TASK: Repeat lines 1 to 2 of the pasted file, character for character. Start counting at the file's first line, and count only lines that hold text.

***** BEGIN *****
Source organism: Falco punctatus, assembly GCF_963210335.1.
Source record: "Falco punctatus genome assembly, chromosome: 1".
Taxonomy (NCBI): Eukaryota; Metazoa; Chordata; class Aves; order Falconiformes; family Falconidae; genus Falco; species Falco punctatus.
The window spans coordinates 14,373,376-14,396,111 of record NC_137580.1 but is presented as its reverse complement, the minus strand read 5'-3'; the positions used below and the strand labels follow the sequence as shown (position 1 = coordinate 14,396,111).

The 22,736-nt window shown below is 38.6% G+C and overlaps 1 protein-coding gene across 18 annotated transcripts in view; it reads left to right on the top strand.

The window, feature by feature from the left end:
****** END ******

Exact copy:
Source organism: Falco punctatus, assembly GCF_963210335.1.
Source record: "Falco punctatus genome assembly, chromosome: 1".